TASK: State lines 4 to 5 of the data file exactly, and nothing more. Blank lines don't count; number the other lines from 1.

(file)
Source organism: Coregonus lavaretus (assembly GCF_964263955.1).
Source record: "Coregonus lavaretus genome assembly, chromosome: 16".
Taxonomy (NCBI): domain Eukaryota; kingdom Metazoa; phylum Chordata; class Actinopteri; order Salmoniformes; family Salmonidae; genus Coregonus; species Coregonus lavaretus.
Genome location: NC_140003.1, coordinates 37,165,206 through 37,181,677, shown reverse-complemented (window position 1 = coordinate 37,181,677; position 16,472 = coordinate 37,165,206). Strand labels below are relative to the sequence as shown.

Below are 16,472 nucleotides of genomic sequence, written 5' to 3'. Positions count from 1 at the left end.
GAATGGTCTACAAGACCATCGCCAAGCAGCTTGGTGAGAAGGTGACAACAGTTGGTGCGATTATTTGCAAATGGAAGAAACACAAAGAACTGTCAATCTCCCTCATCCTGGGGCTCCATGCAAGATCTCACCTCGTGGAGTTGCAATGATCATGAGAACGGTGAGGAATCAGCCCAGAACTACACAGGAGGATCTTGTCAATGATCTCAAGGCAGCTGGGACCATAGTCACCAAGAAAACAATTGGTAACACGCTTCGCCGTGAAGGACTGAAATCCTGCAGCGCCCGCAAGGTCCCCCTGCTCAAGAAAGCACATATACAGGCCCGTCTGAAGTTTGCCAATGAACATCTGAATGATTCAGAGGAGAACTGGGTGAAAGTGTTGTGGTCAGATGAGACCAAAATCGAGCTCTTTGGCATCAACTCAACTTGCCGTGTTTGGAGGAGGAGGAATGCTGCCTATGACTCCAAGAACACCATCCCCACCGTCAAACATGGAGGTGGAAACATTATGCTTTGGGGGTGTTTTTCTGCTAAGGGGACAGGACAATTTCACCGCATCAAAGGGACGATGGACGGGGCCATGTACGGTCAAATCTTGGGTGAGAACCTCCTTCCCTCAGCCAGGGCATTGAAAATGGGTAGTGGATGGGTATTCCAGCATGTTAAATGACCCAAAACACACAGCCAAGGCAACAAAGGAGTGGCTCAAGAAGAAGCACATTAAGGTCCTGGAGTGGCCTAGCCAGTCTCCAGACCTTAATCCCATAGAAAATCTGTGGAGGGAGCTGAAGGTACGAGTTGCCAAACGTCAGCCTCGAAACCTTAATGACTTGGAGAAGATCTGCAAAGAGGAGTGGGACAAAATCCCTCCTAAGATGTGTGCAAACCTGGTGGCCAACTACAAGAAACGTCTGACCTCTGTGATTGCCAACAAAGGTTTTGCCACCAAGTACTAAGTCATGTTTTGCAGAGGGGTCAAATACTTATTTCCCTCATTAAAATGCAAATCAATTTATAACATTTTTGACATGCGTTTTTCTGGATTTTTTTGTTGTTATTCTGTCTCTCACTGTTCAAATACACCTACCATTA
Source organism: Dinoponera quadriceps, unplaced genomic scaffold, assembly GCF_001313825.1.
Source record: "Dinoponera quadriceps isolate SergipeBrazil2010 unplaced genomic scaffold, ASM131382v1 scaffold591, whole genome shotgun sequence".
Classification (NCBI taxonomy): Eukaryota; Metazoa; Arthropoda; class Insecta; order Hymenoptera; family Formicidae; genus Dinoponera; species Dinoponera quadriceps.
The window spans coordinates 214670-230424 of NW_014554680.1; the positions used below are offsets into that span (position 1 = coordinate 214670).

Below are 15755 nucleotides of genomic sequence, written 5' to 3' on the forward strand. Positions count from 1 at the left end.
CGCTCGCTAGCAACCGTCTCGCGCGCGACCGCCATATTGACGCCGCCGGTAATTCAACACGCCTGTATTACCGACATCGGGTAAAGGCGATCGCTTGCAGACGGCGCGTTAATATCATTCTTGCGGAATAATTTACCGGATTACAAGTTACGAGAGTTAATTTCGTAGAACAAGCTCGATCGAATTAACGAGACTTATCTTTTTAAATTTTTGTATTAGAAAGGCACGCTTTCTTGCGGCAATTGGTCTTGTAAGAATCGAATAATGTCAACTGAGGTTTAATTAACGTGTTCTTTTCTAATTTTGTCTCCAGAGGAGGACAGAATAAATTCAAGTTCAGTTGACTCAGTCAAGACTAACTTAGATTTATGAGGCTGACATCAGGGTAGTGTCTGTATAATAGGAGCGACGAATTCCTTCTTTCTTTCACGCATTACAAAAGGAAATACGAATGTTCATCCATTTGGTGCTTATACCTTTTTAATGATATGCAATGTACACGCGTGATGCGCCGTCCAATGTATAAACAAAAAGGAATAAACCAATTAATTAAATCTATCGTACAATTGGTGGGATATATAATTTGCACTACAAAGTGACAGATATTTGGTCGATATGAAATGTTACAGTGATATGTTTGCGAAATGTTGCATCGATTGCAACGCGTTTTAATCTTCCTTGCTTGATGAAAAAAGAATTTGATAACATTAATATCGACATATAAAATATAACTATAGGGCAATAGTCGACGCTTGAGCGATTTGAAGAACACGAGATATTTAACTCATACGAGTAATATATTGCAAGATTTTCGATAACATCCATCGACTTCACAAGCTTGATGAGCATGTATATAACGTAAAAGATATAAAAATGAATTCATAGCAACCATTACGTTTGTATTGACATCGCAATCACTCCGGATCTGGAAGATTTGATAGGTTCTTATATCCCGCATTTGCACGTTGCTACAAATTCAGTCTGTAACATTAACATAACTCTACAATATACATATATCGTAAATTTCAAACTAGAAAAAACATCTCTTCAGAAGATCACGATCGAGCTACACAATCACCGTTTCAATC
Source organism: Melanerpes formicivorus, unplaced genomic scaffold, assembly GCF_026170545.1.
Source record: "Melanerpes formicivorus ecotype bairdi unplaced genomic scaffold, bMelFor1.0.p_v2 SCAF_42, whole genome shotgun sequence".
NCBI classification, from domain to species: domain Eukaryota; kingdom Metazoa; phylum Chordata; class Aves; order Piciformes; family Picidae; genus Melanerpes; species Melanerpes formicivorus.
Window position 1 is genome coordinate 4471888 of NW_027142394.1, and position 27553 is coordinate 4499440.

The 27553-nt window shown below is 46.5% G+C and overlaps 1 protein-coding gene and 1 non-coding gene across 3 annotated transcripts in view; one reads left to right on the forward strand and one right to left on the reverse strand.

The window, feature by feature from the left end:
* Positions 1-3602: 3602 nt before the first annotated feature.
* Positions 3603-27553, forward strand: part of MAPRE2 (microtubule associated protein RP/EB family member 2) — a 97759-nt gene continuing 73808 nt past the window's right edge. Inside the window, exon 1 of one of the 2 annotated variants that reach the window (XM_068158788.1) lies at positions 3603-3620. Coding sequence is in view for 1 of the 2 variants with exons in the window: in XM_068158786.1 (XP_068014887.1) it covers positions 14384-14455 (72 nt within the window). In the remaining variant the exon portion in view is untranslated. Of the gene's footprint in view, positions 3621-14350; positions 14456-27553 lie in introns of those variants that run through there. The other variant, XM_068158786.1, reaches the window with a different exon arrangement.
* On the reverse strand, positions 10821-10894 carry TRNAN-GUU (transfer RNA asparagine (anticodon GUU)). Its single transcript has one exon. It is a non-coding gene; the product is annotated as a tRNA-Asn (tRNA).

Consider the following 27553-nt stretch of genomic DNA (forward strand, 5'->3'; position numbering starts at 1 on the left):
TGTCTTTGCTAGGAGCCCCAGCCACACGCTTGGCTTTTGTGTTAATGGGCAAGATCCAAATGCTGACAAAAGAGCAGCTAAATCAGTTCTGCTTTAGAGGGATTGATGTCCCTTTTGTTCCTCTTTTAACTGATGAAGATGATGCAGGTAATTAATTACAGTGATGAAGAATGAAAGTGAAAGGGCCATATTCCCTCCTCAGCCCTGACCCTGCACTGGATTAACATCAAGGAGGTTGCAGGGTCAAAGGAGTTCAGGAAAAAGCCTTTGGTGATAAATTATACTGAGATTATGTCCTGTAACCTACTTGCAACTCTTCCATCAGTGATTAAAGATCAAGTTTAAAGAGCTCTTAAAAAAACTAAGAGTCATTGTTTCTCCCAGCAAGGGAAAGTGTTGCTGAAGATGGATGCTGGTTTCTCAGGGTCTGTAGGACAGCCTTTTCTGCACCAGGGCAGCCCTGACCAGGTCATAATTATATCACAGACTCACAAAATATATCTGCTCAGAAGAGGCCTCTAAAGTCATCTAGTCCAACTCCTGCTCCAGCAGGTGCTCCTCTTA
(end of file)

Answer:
Genome location: NC_140003.1, coordinates 37,165,206 through 37,181,677, shown reverse-complemented (window position 1 = coordinate 37,181,677; position 16,472 = coordinate 37,165,206). Strand labels below are relative to the sequence as shown.

Below are 16,472 nucleotides of genomic sequence, written 5' to 3'. Positions count from 1 at the left end.